Vicarious fear learning in children: the role of stimulus fear-relevance

Askew, Chris, Dunne, Guler and Field, Andy (2010) Vicarious fear learning in children: the role of stimulus fear-relevance. In: BABCP 2010: 38th Annual Conference and Workshops; 20 - 23 Jul 2010, Manchester, U.K.. (Unpublished)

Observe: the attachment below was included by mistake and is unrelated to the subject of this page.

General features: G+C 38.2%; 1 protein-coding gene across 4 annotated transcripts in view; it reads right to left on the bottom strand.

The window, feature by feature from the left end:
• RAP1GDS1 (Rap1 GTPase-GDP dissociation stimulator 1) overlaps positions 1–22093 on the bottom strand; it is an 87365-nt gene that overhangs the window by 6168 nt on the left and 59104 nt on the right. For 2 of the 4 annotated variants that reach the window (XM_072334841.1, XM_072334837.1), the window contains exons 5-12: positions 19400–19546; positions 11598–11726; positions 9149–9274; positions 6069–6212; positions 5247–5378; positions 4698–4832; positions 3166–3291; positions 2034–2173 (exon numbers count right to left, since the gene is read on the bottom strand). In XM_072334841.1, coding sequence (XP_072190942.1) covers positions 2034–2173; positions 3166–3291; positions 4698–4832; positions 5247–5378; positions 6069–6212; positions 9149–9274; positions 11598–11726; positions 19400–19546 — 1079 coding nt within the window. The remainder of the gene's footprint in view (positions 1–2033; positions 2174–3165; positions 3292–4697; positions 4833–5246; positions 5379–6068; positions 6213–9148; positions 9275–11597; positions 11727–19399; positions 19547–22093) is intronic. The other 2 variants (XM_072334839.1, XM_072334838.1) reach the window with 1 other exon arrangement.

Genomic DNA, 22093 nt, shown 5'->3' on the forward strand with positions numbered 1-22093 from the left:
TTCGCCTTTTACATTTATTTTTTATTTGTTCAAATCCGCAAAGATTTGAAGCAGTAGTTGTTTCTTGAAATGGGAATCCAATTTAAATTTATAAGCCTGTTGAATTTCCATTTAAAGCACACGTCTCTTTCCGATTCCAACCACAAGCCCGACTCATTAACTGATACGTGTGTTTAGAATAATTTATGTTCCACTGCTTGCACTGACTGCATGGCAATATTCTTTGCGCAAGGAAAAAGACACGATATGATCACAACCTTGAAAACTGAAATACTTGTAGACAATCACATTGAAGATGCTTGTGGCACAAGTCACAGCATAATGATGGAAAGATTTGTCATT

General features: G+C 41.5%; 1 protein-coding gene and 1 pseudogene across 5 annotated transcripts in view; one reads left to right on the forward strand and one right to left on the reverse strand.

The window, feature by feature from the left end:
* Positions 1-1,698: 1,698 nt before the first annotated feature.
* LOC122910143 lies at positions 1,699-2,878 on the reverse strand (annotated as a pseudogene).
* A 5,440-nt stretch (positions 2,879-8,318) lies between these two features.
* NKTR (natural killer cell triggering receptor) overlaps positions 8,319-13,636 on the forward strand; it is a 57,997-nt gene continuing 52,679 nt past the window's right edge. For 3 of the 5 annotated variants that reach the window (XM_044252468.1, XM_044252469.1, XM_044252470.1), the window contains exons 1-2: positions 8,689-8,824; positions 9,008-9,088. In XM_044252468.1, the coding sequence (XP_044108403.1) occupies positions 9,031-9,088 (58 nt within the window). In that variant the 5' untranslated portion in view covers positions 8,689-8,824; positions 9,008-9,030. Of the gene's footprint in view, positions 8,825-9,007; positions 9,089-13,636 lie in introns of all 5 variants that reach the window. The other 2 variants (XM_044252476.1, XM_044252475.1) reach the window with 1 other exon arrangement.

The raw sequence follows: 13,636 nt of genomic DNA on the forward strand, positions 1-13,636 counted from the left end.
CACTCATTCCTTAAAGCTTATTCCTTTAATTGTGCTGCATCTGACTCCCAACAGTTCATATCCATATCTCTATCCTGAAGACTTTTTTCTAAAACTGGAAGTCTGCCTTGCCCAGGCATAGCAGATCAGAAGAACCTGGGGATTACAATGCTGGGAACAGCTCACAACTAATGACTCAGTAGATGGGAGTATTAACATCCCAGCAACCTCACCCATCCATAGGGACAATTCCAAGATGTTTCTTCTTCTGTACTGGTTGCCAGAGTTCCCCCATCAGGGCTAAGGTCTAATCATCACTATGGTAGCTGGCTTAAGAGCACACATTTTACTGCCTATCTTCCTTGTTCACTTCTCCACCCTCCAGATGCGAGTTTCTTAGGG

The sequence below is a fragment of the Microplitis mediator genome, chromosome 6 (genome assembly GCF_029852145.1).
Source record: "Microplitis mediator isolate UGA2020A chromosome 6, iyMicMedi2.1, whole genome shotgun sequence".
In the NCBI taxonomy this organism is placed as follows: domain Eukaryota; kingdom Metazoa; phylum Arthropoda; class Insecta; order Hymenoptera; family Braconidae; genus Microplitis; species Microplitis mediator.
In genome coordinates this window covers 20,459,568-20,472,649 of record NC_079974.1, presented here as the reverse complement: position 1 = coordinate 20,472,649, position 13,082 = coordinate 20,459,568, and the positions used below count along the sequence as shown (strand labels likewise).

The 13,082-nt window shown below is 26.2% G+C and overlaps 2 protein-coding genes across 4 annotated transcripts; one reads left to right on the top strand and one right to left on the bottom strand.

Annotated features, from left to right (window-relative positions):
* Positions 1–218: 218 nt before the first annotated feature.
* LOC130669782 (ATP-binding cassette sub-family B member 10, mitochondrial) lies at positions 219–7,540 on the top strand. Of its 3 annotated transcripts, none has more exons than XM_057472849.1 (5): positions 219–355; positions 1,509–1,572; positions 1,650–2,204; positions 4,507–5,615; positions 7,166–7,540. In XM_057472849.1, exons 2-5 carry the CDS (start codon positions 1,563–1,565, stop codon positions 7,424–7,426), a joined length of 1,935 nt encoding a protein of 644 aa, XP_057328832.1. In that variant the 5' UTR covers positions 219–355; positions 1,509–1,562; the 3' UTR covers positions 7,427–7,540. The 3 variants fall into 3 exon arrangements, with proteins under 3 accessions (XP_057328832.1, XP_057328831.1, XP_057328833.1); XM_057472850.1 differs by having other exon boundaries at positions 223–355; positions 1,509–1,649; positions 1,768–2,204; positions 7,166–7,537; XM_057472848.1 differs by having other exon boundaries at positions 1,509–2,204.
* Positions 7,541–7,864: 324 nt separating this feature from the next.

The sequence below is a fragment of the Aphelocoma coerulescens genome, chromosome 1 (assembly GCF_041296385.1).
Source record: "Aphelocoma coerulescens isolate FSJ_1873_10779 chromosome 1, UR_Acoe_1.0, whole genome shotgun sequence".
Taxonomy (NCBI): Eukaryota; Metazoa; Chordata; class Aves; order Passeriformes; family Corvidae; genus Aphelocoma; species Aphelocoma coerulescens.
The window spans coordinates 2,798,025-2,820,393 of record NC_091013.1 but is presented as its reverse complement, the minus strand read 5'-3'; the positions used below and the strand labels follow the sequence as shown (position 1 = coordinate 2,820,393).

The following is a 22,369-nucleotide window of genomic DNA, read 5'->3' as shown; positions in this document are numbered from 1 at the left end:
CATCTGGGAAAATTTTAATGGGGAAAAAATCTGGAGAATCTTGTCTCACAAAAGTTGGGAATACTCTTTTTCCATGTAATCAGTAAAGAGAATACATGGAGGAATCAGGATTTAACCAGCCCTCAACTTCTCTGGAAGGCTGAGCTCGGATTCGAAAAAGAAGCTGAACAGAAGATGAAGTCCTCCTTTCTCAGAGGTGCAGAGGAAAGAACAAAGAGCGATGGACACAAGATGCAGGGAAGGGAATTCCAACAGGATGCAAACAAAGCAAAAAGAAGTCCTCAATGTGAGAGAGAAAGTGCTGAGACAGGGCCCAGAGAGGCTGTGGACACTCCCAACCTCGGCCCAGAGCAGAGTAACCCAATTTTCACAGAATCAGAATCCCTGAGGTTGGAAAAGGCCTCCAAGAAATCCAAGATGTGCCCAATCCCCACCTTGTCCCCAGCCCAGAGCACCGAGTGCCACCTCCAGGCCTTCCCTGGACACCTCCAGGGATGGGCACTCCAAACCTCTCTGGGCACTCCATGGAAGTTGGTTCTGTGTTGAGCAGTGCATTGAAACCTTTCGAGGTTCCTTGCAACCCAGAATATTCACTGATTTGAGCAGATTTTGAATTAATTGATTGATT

Evidence suggests that children can acquire fears vicariously by observing other people who already have the fear (Askew & Field 2007; Gerull & Rapee, 2002). Studies with monkeys indicate however, that fear vicarious learning 59 only occurs for ‘fear-relevant’ stimuli (Cook & Mineka, 1989). The current study investigated vicarious learning in children for two types of stimuli with differing levels of fear-relevance. Two groups of children (aged 6 - 10 years, N = 64) saw two novel animals (quoll and cuscus) or flowers (red avens and dotted loosestrife), either on their own or together with pictures of scared faces. Thus group 1 saw one of the animals presented with scared faces (vicarious learning) and the other animal on its own (control). This was repeated in Group 2 but children saw flowers instead of animals. Two fear-related measures were taken: 1) fear beliefs for the animals/flowers before and after vicarious learning; and 2) children’s avoidance feelings for animals/flowers determined by where they placed a figure representing themselves on a board (the ‘nature reserve’) relative to the animals/flowers. As in previous studies, children’s fear beliefs increased for animals seen with scared faces compared to the control animal. However, in contrast to Cook & Mineka (1989) similar changes in fear beliefs were also found for flowers. The same pattern of findings was also found for the avoidance measures. The findings suggest that vicarious fearlearning in children is not influenced by the fear-relevance of the stimulus involved in learning. If clinicians understand how and why a fear was acquired this should assist treatment.

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